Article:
The COSSA advocacy training opened with remarks by the Executive Director of the organization Wendy Naus, and Chair of the Board of directors Edward Liebow, followed by Dr. Alan Leshner’s keynote address. Dr. Leshner’s address was both informational and hands-on advice concerning how to communicate with legislators effectively. He noted the importance of open communication as opposed to overwhelming politicians with expert advice and unwinnable ideological debates. His many years of advocating on behalf of science research and education on Capitol Hill animated his lecture.
The second half of the training session consisted of gaining information on the state of social science funding and group work in preparation for our day on Capitol Hill. In our groups we identified the strengths of our team, which in our case meant that each of us brought a varied set of skills and expertise to the table: Dr. Yolanda Flores Niemann is an administrator and professor of psychology in Texas, while Christy Talbot works in government relations for educational research in Washington, D.C. I am a literature and cultural studies professor who focuses on African and African diaspora studies at the University of Oklahoma. While the shared focus was securing funding in the budget for higher education, we each had our own disciplinary specialties and interests to offer. After establishing our combined strengths, we each identified specific issues we would individually discuss with the politicians: the other two members of our group emphasized the value of science in political decisions when appropriating the national budget, I focused on the importance of internationalizing education. We also made sure that we would give the politicians a chance to communicate to the academic and science community what issues they care about and in what areas and fields they would welcome our help in sending their offices supporting research outcomes.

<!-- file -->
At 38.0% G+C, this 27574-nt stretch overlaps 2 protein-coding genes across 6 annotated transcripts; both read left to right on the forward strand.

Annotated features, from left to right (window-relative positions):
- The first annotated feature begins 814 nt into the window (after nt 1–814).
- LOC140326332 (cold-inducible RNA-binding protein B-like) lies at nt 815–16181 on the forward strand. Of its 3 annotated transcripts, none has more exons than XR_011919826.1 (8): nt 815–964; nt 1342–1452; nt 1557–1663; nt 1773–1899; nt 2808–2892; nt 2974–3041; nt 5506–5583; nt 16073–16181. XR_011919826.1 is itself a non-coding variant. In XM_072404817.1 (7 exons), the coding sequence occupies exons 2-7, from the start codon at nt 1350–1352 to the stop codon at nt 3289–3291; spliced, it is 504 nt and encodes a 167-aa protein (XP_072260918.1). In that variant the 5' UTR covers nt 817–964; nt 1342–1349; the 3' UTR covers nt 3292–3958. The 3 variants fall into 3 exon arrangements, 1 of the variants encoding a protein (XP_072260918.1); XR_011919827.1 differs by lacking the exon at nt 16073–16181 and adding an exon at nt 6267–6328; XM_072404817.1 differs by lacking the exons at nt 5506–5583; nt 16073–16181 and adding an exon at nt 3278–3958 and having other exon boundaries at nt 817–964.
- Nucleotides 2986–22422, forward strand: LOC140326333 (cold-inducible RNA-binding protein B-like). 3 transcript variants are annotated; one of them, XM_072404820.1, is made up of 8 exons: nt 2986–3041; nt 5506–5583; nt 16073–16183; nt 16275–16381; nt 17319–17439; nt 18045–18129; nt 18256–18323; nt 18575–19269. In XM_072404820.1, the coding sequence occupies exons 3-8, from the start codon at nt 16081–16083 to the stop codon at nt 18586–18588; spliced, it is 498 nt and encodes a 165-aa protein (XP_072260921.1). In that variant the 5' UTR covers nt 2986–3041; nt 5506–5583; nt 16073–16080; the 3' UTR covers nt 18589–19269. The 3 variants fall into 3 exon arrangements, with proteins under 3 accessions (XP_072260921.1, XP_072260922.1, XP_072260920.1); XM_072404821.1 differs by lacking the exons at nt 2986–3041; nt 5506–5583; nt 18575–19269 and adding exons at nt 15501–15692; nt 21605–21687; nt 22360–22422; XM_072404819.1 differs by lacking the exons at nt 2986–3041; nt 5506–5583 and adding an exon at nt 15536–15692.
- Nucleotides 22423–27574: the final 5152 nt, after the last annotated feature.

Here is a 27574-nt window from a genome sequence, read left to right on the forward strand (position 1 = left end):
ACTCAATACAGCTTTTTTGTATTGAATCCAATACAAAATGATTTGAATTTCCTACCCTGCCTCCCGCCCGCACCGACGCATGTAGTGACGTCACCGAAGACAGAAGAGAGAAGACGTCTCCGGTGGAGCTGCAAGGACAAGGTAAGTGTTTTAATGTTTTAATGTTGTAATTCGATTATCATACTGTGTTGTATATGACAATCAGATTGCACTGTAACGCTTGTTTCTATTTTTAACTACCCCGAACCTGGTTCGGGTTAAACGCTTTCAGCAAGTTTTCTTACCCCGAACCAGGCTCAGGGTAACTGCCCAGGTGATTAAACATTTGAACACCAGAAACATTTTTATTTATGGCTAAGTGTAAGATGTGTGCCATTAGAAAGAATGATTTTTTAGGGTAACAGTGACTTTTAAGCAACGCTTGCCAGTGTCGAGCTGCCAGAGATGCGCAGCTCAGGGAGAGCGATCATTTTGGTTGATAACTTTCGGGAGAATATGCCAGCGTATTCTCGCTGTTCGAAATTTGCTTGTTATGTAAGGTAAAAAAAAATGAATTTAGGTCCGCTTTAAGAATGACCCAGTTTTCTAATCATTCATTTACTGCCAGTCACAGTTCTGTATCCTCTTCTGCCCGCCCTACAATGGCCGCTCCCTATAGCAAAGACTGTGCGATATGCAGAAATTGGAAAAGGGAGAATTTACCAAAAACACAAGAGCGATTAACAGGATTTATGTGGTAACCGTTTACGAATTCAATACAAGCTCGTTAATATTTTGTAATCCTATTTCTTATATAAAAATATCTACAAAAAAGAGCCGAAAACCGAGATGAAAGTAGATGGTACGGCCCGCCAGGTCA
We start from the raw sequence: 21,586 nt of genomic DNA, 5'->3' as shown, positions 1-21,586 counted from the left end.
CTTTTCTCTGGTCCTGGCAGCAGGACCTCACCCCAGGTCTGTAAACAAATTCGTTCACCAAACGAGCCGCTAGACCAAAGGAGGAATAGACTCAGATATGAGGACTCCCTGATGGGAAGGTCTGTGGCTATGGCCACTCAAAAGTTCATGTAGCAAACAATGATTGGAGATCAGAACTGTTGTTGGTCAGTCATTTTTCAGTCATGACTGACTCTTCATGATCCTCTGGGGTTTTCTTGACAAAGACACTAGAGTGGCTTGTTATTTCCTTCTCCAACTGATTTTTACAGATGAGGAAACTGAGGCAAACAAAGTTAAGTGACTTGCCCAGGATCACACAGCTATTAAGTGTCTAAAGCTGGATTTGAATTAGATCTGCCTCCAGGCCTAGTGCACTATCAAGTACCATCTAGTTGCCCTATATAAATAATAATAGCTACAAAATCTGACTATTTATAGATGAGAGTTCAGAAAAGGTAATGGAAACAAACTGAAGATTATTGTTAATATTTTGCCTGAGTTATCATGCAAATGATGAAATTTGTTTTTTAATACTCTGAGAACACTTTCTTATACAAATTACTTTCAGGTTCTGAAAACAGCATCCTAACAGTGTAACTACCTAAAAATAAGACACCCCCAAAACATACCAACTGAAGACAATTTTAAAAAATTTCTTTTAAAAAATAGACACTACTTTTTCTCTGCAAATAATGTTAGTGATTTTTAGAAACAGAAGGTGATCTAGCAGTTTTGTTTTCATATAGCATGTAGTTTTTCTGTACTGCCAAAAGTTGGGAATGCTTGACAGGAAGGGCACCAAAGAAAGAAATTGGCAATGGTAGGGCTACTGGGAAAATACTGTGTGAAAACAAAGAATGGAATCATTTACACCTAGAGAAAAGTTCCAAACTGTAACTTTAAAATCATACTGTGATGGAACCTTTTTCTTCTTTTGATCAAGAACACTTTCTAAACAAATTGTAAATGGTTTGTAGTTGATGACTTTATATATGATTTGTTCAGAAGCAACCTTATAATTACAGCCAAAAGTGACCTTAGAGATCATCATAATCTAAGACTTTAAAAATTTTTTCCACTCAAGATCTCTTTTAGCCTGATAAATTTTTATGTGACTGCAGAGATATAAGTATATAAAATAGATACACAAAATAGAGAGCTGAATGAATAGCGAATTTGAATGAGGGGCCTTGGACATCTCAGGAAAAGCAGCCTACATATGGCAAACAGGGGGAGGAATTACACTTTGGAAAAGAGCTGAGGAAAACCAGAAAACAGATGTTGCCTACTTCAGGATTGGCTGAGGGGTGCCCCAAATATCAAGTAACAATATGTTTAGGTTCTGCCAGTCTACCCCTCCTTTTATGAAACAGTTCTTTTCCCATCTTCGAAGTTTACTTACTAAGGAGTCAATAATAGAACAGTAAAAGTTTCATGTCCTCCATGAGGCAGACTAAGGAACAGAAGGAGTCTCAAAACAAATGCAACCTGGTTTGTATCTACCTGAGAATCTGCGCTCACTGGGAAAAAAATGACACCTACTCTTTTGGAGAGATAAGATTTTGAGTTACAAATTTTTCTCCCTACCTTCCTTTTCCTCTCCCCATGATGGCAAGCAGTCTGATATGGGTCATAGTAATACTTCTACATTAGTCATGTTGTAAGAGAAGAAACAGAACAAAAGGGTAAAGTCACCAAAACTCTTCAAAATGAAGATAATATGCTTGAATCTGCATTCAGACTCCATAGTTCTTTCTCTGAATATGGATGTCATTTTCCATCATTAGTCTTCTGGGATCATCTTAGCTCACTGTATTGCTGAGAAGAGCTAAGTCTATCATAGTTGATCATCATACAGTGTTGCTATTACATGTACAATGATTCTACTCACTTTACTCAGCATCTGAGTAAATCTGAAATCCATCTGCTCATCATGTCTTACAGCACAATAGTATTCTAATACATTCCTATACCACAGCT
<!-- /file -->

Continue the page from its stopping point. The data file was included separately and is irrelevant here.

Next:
To conclude the advocacy training, each group prepared their talking points for the day on the Hill. One of the central points was the emphasis on the tangible outcomes and advancements within our disciplines and subfields that would have impact on and contribute to national interests, such as national security, national welfare and health, among others. We also made it a priority to hear from the representatives about issues of highest priority to them in order to emphasize that it is very likely that social and behavioral science as well as an internationalized knowledge base would contribute to the discussions. We also highlighted the possible impacts federal support to higher education and research would make to our local economy. COSSA prepared documents on a state by state break-down of federal funding. For example, Oklahoma colleges and universities receive $13.1 million dollars (one of the lowest amounts nationally) in annual federal investment to social and behavioral science research. Most of this money goes to the University of Oklahoma in Norman and the Health Science Center. While many politicians support health-related research, the support is often not extended to the social sciences, humanities or international education. Therefore, the goal of our advocacy is asking for strong support in FY 2020 for federal agencies that fund and use social and behavioral science research, funding that also includes international education and research.